Critics’ Picks

Attempt at an Inventory of the Liquid and Solid Foodstuffs Ingurgitated by Me in the Course of the Year Two Thousand and Six (After Perec) (detail), 2007, 2,042 digital C-prints, dimensions variable.

Attempt at an Inventory of the Liquid and Solid Foodstuffs Ingurgitated by Me in the Course of the Year Two Thousand and Six (After Perec) (detail), 2007, 2,042 digital C-prints, dimensions variable.

Toronto

Dean Baldwin

Mulherin | Toronto
1082-1086 Queen Street West
July 17, 2013–May 13, 2007

Dean Baldwin’s exhibition “Attempt at an Inventory” reflects the Toronto-based artist’s preoccupations with the themes of consumption and self-documentation. Small photographs of food and drink are displayed as an enormous grid covering one gallery wall. The work indicates almost everything ingested by Baldwin during the course of 2006. Recalling the long-term duration and diaristic intent of Stephen Shore’s photography, each item in Baldwin’s culinary journey is depicted from above; this uniformity provides the project with a subtle flavor of rigor that is enhanced by the arrangement of material: noodle soups, desserts, and bowls of cereal are organized by type, suggesting both the influence of morphological research and the desire for comfortable gastronomic consistency in life. But the repetitive placement of alcoholic beverages and sweets refers to the representation of compulsive behaviors that were the meat and potatoes of the performance-art movement. Some of the groupings—sushi, oysters, elaborate cocktails—connote the sociological study of elites or luxury lifestyles.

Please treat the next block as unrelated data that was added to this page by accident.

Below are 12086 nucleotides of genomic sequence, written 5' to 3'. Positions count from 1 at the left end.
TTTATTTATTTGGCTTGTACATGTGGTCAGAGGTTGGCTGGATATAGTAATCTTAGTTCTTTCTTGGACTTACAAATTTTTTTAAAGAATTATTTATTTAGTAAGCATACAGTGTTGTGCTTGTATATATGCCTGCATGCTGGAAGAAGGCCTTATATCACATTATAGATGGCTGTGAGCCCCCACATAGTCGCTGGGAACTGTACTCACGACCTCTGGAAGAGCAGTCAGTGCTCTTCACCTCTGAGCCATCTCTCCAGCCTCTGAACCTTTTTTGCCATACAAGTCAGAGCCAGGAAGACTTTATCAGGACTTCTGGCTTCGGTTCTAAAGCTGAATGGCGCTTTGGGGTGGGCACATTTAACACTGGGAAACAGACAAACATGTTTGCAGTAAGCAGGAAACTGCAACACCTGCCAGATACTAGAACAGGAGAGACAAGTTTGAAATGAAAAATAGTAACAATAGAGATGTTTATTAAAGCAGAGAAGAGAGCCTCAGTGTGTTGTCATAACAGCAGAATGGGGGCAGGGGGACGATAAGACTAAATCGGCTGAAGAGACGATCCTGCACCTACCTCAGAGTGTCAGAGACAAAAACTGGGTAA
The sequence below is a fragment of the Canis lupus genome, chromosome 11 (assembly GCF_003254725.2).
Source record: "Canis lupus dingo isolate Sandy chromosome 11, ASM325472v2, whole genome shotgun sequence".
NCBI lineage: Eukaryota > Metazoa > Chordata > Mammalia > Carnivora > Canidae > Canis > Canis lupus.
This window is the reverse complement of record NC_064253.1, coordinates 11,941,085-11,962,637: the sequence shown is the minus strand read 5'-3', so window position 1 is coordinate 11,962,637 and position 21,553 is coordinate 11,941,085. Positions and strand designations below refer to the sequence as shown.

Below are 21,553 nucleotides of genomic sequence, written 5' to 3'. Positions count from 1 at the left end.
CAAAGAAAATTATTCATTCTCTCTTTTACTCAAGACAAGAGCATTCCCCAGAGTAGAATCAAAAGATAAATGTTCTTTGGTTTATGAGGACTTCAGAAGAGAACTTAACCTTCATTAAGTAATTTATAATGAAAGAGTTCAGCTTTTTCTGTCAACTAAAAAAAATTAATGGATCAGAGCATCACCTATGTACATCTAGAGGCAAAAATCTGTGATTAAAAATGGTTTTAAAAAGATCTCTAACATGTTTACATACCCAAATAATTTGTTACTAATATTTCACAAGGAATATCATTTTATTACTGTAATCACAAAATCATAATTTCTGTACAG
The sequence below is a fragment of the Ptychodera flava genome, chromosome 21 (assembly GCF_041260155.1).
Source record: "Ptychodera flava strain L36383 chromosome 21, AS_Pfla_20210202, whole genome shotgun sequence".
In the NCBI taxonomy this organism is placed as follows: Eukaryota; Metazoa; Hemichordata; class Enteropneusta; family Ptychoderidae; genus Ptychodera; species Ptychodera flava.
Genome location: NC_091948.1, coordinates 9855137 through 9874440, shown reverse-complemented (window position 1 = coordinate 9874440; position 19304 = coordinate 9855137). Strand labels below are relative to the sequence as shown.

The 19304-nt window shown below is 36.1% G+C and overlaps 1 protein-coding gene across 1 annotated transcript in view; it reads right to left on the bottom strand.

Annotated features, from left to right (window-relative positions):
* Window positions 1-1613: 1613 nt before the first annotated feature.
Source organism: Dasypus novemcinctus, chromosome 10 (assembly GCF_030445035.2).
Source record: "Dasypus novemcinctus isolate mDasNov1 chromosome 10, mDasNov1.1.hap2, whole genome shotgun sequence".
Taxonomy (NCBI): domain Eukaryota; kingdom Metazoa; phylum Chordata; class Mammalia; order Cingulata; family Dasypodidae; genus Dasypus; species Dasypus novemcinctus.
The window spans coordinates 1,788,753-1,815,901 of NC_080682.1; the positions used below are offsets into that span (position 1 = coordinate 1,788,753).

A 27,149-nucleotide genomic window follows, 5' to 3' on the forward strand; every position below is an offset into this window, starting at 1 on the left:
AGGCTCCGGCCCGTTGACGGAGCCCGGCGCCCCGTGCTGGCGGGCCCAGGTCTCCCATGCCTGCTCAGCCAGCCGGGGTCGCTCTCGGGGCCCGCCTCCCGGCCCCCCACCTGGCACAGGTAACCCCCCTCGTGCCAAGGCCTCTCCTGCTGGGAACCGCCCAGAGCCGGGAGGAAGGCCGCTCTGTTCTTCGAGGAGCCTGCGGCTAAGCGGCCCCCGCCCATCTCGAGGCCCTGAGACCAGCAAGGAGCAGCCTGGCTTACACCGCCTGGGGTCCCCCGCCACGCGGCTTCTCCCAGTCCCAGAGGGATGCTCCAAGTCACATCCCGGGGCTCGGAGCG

Other images seem relatively playful or whimsical in tone. A lobster is shown before and after being cooked. Apples are partially eaten and held in the artist’s hand. Baldwin’s orally oriented themes are expressed again in Serviette taken from a restaurant after a meal of linguine al nero di seppia (pasta with squid, cooked in its own black ink), 2007. The cloth napkin—pinned proudly against a white background, a bit like the sheets after a traditional Italian wedding night—has an array of dark smudges of squid ink and saliva, as well as other less identifiable brownish stains, presumably oil and/or wine, which compete compositionally with creases in the cloth. Baldwin serves up imagery of the about-to-be-devoured, the half-eaten, and the aftermath of consumption that seductively reconstructs an earlier bodily experience.